Updated: May 12, 2021
Many adults with autism say they experienced emotional trauma from the applied behavioral analysis (ABA) methods used in their childhood treatment program. The structured teaching did not take their personal needs into account and required them to “do what I say, now.”
Does that mean all ABA methods should be thrown out? I say no. It’s important to understand the methods so they can be integrated into a well-rounded communication therapy program. This blog post explains the basic principles of behavior that help us make learning more efficient. We can teach skills faster and more accurately when we apply these principles consistently.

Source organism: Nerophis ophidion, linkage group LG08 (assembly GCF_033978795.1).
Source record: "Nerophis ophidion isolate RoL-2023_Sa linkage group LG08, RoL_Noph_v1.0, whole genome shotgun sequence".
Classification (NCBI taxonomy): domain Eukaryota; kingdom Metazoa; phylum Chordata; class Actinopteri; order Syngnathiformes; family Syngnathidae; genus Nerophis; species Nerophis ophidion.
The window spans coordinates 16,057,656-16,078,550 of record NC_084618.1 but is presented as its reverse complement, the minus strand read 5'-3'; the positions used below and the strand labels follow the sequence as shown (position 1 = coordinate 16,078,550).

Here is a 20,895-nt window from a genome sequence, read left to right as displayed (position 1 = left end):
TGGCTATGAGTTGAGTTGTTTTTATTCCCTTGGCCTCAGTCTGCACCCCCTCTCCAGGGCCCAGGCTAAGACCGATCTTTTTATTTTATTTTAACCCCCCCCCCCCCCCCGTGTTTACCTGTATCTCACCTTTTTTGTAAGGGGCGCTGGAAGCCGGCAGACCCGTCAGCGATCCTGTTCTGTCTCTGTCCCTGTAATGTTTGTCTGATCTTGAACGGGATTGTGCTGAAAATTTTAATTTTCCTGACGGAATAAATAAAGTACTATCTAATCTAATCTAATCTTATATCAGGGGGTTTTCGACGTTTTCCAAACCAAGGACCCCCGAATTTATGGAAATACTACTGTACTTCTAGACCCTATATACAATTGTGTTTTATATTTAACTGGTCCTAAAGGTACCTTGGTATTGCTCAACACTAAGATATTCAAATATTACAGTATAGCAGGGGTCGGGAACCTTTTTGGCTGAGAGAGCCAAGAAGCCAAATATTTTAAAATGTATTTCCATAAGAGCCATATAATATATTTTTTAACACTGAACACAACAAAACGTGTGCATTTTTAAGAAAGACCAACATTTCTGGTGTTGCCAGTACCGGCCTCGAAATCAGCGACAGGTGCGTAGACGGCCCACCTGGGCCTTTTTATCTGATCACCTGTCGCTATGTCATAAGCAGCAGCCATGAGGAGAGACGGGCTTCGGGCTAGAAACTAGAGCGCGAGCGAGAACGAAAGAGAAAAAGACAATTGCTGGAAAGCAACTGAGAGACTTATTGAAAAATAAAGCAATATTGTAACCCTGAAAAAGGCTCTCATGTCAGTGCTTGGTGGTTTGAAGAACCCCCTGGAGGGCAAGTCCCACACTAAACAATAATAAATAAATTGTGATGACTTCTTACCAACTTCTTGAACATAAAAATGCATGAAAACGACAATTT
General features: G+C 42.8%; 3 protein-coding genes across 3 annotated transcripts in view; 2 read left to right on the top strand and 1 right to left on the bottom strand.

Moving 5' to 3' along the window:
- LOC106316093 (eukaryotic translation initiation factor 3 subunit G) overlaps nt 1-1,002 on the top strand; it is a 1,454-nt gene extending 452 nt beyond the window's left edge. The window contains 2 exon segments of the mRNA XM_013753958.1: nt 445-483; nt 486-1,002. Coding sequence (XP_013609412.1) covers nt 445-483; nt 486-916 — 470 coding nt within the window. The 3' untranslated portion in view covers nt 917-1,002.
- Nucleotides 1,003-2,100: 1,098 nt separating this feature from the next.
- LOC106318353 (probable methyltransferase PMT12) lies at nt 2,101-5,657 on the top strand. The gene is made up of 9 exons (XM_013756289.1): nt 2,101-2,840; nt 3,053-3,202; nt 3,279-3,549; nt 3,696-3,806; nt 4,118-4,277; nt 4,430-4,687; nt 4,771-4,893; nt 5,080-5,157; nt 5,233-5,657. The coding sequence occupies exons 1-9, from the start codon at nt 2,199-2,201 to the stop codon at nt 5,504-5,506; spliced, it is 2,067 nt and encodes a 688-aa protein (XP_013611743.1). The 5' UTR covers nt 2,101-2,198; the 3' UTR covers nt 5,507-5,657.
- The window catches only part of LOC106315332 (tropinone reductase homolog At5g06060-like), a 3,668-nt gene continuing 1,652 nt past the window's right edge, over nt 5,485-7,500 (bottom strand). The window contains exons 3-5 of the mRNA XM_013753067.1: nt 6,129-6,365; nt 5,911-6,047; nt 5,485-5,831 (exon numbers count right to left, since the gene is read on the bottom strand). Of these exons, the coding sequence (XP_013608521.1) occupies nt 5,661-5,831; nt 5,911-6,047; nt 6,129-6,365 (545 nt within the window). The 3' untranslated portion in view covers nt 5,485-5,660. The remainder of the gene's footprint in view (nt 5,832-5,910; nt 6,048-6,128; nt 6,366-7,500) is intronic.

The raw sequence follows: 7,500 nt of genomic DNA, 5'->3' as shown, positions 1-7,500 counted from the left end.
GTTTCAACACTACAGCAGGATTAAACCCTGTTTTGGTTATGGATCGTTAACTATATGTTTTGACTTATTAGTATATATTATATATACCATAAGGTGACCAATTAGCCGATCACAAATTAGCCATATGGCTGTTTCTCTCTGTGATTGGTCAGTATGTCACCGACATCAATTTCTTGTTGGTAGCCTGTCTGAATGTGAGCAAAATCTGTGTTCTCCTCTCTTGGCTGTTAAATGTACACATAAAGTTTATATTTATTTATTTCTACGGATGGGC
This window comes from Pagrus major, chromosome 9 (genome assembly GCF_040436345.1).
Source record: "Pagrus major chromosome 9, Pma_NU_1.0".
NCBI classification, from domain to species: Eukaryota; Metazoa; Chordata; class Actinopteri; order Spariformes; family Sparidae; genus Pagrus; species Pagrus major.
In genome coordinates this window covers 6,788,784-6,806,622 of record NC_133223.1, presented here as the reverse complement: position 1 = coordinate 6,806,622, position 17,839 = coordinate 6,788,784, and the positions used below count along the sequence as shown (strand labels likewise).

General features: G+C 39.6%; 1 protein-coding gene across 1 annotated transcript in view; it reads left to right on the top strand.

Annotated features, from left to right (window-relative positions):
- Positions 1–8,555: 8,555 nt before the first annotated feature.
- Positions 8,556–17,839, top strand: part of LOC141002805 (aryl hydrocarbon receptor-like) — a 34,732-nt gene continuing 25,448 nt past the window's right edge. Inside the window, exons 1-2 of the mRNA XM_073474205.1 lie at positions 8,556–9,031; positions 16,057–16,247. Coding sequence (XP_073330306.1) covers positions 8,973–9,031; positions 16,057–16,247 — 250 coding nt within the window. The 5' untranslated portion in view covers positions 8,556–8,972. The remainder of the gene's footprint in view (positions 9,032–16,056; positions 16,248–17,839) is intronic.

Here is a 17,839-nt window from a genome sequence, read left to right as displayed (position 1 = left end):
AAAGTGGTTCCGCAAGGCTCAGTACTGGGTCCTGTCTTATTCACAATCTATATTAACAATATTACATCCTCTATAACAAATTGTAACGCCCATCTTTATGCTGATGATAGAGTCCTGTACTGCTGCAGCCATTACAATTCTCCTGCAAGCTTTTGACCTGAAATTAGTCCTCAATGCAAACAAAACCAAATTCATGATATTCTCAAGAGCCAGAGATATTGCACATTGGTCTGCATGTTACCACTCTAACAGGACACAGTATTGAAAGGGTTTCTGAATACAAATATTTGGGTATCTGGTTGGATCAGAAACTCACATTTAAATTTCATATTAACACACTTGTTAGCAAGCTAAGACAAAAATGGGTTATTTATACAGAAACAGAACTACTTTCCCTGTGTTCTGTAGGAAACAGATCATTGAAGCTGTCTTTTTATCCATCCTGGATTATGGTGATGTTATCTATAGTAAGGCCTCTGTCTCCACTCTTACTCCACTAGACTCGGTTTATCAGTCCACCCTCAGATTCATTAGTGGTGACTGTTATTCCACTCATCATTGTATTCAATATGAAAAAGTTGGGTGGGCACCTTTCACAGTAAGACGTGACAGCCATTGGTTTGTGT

BUT the fatal flaw in ABA is that it says all behavior must be observable and measurable. It ignores the learning, reasoning and problem solving that happens inside our brain. It ignores the role language plays in shaping our thinking and learning. It ignores what makes us human.
Teaching communication is different than teaching most behaviors. Children need instruction that understands how social interaction is the foundation of communication development.
Social skills aren’t something to teach later, after a child starts talking. Social interaction gives humans the reasons we want to communicate with others. Effective speech-language therapy recognizes hour social motivation for communication and builds skills based on a child’s individual personality and needs.
Read here about a research-based intervention approach that teaches communication skills during daily social interactions while using the ABA principles of learning to get faster results.